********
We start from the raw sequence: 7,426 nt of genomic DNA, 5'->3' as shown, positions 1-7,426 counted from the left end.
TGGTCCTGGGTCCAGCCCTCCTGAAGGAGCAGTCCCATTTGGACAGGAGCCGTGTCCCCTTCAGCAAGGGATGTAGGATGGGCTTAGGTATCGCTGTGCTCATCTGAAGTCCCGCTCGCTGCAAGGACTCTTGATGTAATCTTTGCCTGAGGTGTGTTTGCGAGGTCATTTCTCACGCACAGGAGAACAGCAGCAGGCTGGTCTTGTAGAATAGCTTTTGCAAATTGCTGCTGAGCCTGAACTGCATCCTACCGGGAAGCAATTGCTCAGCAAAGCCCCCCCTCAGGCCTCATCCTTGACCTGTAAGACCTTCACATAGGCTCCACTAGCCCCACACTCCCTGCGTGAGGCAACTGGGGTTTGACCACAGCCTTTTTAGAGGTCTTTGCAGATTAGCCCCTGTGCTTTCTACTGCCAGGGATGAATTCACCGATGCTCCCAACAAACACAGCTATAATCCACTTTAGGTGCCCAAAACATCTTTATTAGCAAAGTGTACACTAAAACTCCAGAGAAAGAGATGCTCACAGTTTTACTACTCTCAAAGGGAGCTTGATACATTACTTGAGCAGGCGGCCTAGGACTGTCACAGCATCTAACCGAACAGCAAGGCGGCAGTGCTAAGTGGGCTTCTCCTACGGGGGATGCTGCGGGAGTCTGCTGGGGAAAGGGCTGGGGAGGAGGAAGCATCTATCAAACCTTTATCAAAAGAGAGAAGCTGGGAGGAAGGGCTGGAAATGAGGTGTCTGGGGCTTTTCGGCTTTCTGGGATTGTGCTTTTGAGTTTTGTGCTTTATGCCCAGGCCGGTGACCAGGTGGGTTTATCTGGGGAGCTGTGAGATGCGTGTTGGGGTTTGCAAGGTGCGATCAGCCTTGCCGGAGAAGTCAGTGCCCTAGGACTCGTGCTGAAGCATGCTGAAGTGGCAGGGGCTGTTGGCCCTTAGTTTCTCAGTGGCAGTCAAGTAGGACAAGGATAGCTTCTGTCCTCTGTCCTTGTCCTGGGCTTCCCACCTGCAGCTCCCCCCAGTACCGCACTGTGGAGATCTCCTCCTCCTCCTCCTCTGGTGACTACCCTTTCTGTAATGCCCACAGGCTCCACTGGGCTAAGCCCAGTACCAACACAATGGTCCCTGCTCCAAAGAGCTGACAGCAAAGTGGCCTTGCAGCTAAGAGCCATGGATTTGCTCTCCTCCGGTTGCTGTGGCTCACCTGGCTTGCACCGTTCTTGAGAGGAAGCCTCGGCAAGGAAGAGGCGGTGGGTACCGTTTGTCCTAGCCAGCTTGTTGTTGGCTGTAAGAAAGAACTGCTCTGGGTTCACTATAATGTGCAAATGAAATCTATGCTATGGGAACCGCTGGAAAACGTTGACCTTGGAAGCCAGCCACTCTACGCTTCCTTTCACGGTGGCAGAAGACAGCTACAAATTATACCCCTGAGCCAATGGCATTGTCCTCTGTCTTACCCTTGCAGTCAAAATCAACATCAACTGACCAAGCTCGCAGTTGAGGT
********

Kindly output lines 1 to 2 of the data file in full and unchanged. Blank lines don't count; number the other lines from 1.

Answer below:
We start from the raw sequence: 7,426 nt of genomic DNA, 5'->3' as shown, positions 1-7,426 counted from the left end.
TGGTCCTGGGTCCAGCCCTCCTGAAGGAGCAGTCCCATTTGGACAGGAGCCGTGTCCCCTTCAGCAAGGGATGTAGGATGGGCTTAGGTATCGCTGTGCTCATCTGAAGTCCCGCTCGCTGCAAGGACTCTTGATGTAATCTTTGCCTGAGGTGTGTTTGCGAGGTCATTTCTCACGCACAGGAGAACAGCAGCAGGCTGGTCTTGTAGAATAGCTTTTGCAAATTGCTGCTGAGCCTGAACTGCATCCTACCGGGAAGCAATTGCTCAGCAAAGCCCCCCCTCAGGCCTCATCCTTGACCTGTAAGACCTTCACATAGGCTCCACTAGCCCCACACTCCCTGCGTGAGGCAACTGGGGTTTGACCACAGCCTTTTTAGAGGTCTTTGCAGATTAGCCCCTGTGCTTTCTACTGCCAGGGATGAATTCACCGATGCTCCCAACAAACACAGCTATAATCCACTTTAGGTGCCCAAAACATCTTTATTAGCAAAGTGTACACTAAAACTCCAGAGAAAGAGATGCTCACAGTTTTACTACTCTCAAAGGGAGCTTGATACATTACTTGAGCAGGCGGCCTAGGACTGTCACAGCATCTAACCGAACAGCAAGGCGGCAGTGCTAAGTGGGCTTCTCCTACGGGGGATGCTGCGGGAGTCTGCTGGGGAAAGGGCTGGGGAGGAGGAAGCATCTATCAAACCTTTATCAAAAGAGAGAAGCTGGGAGGAAGGGCTGGAAATGAGGTGTCTGGGGCTTTTCGGCTTTCTGGGATTGTGCTTTTGAGTTTTGTGCTTTATGCCCAGGCCGGTGACCAGGTGGGTTTATCTGGGGAGCTGTGAGATGCGTGTTGGGGTTTGCAAGGTGCGATCAGCCTTGCCGGAGAAGTCAGTGCCCTAGGACTCGTGCTGAAGCATGCTGAAGTGGCAGGGGCTGTTGGCCCTTAGTTTCTCAGTGGCAGTCAAGTAGGACAAGGATAGCTTCTGTCCTCTGTCCTTGTCCTGGGCTTCCCACCTGCAGCTCCCCCCAGTACCGCACTGTGGAGATCTCCTCCTCCTCCTCCTCTGGTGACTACCCTTTCTGTAATGCCCACAGGCTCCACTGGGCTAAGCCCAGTACCAACACAATGGTCCCTGCTCCAAAGAGCTGACAGCAAAGTGGCCTTGCAGCTAAGAGCCATGGATTTGCTCTCCTCCGGTTGCTGTGGCTCACCTGGCTTGCACCGTTCTTGAGAGGAAGCCTCGGCAAGGAAGAGGCGGTGGGTACCGTTTGTCCTAGCCAGCTTGTTGTTGGCTGTAAGAAAGAACTGCTCTGGGTTCACTATAATGTGCAAATGAAATCTATGCTATGGGAACCGCTGGAAAACGTTGACCTTGGAAGCCAGCCACTCTACGCTTCCTTTCACGGTGGCAGAAGACAGCTACAAATTATACCCCTGAGCCAATGGCATTGTCCTCTGTCTTACCCTTGCAGTCAAAATCAACATCAACTGACCAAGCTCGCAGTTGAGGT